Virtual Weed Walk: Garlic Mustard
Garlic mustard (Alliaria petiolata) is an annual and sometimes biennial herb in the mustard family that was introduced to North America in the mid-19th century from Europe, where the plant has been used for food and medicine for centuries. Also known as Penny Hedge, Jack-by-the-hedge, Hedge Garlic, Jack-in-the-bush, Poor Man's Mustard and Sauce-alone, the plant is easily identified by its erect growth habit; alternating heart-shaped, serrated leaves; small, star-like white flowers and, of course, the garlicky aroma released when the leaves are bruised.
Unfortunately, garlic mustard is considered a noxious weed by most people – and they would be correct. It is, in fact, a significantly invasive plant that has aggressively spread through woodlands and undisturbed areas from its point of introduction in Long Island, New York to virtually every state in the country. While the plant is certainly a prolific self-seeder, the primary reason for its success lies in the fact that it is a non-native species. In other words, it’s not on the menu for North American wildlife, insects or fungi so it has no predators. Sadly, the plant has displaced several native species of wildflowers, such as bloodroot and wild ginger, from large tracts of land in some places. In addition, chemicals in the plant toxic to the larvae of certain North American butterfly species that deposit their eggs on its leaves.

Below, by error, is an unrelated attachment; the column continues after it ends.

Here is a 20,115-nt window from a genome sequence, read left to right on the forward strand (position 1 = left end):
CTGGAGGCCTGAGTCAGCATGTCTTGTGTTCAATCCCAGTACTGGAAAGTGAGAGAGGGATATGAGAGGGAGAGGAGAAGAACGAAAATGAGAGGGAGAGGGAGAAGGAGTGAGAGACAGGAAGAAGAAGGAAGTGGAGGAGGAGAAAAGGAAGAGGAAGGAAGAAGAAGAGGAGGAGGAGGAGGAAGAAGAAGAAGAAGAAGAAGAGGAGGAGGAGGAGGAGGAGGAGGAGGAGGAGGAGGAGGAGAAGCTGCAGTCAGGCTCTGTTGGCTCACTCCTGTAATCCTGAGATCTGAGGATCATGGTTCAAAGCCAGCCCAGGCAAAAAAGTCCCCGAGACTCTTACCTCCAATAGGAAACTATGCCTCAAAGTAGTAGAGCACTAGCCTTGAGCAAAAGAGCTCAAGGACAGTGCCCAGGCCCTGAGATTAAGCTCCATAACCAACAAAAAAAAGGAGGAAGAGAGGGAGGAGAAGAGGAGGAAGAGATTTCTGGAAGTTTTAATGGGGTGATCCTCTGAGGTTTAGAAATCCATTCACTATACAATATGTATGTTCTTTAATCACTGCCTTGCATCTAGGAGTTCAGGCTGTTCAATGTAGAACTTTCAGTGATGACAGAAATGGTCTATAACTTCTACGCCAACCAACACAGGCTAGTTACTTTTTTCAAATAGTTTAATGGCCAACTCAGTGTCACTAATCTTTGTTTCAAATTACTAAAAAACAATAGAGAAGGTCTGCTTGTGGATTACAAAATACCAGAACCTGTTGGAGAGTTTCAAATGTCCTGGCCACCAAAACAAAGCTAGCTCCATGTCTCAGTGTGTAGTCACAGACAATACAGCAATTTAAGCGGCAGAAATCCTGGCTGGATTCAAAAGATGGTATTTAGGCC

Fortunately, the best organic control is to pull the plant – root and all. And guess what? The wildlife of North America may ignore this herb, but people find it pretty tasty. The young leaves are excellent tossed with salad greens or quickly sautéed or steamed as a vegetable. As an added bonus, the long s-shaped taproot has the characteristics of horseradish and may be chopped or grated and used as such.
More Interesting Things to Know…
Garlic mustard can survive cold temperatures because its leaves contain chemicals that reduce the freezing point of water.
Each plant produces hundreds of seeds, which are spread by water, wind and people.
Each plant produces one central stem, but will fork off into multiple stems if cut, stepped on or driven over.
The juice of the leaves is antiseptic and was once used to treat wounds. (Good to know if you cut yourself while foraging in the woods!)
How to Use Garlic Mustard
Add raw to salads with other mixed greens. The young leaves that appear in early spring are best. Like dandelion, older leaves have a bitter quality.
Combine with parsley or basil when making pesto.
Stir into soups and sauces.
Chop and add to steamed rice.